• Operating Voltage: 4V to 6V (Typically +5V)
  • Operating Current: 30mA
  • Range: <100m
  • Works with Serial communication (USART) and TTL compatible
  • Can be easily interfaced with Laptop or Mobile phones with Bluetooth

You can see the more about the module in the datasheet.

it's time to start.

Step - 1

First I am going to create a sketch for Arduino Uno to Interface the HC-05

Open Arduino IDE.

Here we make this project without any library. First declare a variable named "inputByte" as char datatype. Alternatively you can use any variable name. Here we use the character to control the LED. And set the initial value of "inputByte" is "z" (it is lowercase). Why it is "z" ? See the String table. It is used to set the initial state of LED as "LOW" ( When turn on the Arduino, Set the LED is off).

Step - 2

Next we need to code the setup part. HC-05 use the serial communication. So begin the serial communication by using the function "Serial.begin()". Set the baud rate as 9600. Then set the digital pin 13 as a "OUTPUT" pin. Because this is the pin which internally connected to the inbuilt LED.

Setup part is completed.

Step - 3

Next I am going to code the loop part. Use a while loop and the function "Serial.available()". This function returns the number of bytes available to read. The body part of while loop works only the "Serial.available()" is greater than 0. Then read the data available in serial port. For that, I use the function "". Then store it to "inputByte". Then use an "if" condition. Make the pin 13 "HIGH" if the "inputByte" is "Z" (upper case).Because the the App will send "z" when the button is in ON mode. This is for turn on the LED. Next I use a "else if" condition to turn off the LED. condition for turn off the LED is "inputByte==z"(lower case). Because the the App will send "Z" when the button is in OFF mode. For more see the String table.

The loop part is completed. You can see the complete code in the code section of this article. Then upload the code to Arduino Uno

Please make sure the Rx and Tx pin of HC-05 remove from Arduino Uno while uploading. Otherwise you may encounter with some problem to upload the code.

Step - 4


Arduino Uno HC-05

Rx - Tx

Tx - Rx

5v - +5v


Connection is completed. After turn on the Arduino Uno, The indicator LED in the HC-05 will start blinking continuously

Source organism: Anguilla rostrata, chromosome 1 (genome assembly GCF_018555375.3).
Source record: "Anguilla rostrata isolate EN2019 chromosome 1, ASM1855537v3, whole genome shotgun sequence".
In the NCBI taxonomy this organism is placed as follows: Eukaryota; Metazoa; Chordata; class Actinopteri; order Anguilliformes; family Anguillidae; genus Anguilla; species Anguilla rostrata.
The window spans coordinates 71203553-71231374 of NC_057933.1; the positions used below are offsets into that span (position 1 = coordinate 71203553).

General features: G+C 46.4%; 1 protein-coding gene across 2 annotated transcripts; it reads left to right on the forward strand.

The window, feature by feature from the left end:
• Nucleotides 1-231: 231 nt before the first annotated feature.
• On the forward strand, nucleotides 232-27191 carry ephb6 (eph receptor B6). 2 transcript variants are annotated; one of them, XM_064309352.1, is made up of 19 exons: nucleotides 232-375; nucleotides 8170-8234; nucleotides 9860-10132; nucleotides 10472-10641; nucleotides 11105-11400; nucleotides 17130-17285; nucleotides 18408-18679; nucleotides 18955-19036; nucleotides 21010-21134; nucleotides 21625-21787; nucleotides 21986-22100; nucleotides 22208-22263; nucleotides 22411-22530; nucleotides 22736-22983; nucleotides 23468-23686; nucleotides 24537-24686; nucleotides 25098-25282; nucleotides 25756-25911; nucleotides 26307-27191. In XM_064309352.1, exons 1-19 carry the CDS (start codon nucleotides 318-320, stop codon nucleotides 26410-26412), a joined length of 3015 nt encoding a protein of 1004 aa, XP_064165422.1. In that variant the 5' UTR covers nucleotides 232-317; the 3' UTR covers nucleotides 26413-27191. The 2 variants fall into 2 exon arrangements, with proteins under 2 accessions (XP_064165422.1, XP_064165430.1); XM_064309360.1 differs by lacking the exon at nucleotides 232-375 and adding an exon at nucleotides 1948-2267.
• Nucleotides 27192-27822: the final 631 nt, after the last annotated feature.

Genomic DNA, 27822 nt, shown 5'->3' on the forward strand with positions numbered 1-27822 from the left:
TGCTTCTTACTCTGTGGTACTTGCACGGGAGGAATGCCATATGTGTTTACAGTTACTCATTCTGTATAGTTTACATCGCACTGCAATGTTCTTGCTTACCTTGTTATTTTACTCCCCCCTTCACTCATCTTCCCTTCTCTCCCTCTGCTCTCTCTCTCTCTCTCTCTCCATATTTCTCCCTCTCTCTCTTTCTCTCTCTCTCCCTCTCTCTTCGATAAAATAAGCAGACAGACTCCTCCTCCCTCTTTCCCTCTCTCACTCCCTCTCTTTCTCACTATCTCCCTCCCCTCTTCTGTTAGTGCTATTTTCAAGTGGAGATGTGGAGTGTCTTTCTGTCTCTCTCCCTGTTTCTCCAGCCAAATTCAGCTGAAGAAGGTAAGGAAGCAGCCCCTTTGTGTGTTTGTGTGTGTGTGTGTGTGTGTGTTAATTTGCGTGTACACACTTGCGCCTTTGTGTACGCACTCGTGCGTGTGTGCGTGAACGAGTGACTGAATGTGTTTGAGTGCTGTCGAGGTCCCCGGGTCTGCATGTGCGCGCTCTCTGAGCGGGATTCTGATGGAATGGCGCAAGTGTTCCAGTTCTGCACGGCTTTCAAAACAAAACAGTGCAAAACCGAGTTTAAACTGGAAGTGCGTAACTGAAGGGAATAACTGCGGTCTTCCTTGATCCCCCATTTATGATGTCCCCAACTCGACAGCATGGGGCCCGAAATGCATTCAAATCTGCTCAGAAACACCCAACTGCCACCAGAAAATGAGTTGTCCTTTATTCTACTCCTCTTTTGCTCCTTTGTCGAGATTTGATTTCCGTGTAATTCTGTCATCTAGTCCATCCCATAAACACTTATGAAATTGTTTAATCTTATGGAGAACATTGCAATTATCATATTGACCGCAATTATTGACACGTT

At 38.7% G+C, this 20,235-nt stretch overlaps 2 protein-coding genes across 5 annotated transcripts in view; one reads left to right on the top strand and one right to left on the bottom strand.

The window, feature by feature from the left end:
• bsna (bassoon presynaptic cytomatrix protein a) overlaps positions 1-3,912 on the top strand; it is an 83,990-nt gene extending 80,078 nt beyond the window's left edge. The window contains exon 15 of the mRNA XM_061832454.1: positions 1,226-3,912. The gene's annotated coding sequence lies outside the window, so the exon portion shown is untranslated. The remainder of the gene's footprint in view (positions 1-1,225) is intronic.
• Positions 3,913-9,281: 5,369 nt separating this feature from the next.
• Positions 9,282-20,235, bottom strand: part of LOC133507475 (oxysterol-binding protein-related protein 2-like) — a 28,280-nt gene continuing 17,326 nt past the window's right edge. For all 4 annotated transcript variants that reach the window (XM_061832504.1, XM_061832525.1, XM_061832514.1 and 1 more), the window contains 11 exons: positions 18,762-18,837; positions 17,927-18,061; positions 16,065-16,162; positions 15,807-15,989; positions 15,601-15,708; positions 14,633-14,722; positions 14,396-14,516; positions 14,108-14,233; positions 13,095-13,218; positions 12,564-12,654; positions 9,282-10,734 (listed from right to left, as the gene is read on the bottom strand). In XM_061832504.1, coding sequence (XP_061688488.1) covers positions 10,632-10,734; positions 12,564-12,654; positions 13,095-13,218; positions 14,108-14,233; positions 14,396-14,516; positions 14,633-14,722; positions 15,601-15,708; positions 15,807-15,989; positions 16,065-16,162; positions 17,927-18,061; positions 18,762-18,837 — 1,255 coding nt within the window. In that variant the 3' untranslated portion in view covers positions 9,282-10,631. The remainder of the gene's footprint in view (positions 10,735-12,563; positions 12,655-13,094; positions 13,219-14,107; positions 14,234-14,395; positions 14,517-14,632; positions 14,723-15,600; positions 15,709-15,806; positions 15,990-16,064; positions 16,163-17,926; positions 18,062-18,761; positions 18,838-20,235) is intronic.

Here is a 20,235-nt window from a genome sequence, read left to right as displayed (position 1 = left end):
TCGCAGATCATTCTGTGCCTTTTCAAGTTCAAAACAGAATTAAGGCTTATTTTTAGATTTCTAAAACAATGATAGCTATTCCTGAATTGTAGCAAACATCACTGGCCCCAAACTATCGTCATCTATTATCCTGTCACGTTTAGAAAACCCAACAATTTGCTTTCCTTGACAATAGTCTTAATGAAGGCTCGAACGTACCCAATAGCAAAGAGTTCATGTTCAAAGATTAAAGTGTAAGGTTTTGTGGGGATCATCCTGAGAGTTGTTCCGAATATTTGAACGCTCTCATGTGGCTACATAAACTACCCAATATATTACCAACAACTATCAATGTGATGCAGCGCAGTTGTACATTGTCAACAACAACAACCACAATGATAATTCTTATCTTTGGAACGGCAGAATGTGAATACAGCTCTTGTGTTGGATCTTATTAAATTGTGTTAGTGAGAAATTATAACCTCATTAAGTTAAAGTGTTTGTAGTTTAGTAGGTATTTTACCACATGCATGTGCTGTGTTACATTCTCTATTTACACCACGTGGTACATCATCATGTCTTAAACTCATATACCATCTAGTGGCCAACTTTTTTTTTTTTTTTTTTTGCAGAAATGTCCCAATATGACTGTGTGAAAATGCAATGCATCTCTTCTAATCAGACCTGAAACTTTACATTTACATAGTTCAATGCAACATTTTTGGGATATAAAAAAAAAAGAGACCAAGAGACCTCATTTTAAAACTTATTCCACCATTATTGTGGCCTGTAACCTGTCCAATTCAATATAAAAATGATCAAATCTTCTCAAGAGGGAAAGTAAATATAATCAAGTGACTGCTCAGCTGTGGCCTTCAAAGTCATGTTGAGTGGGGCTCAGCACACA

App configuration.

Now we need install an App in Smartphone. You can download the app here. After installation Open the app then you can see the string table. Which shows the character corresponding to each button. Click "next" and then click "Finish". Then you can see a scan button. Click that and pair the HC-05 with your phone. You can use the key "1234". After pairing back to App and turn on "Switch 1".

After paring the indicator LED in the HC-05 will stop continuous blinking and blink the same LED with some delay.

"Z" is represent the ON state of Switch 1 and "z" is represent the OFF state of Switch 1. You can see more in String Table.

You can use any application, careful about the string send to HC- 05 and string in the condition statement. The android application used here is not developed by me. I respect the corresponding developer. You can make your own Android app by using MIT App inventor. I strongly recommend for that.

Please don't copy-paste my code. Understand the code and make your own

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Previous articles Automatic Water Tap, Automatic Hand Sanitizer, Interface Ultrasonic sensor with Arduino Uno, Control Servo motor with Arduino Uno and Pushbutton, Control Servo motor with Arduino Uno and POT, Servo Motor Interface with Arduino Uno, IR Controlled Home Appliances With Saving Previous State, Touchless Hand Wash Timer

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This article was last updated on February 2018.

Wireless communications become a key driver of innovation for roboticists. Today, more than ever, you can easily use mobile devices to control and receive data from a robot.

A Bluetooth module and a development board are basically what you need to create a wirelessly communication channel with a robot. Since Arduino is the most used board to send and receive data over Bluetooth, in this post, I explore the best and cheapest Bluetooth modules compatible with this one.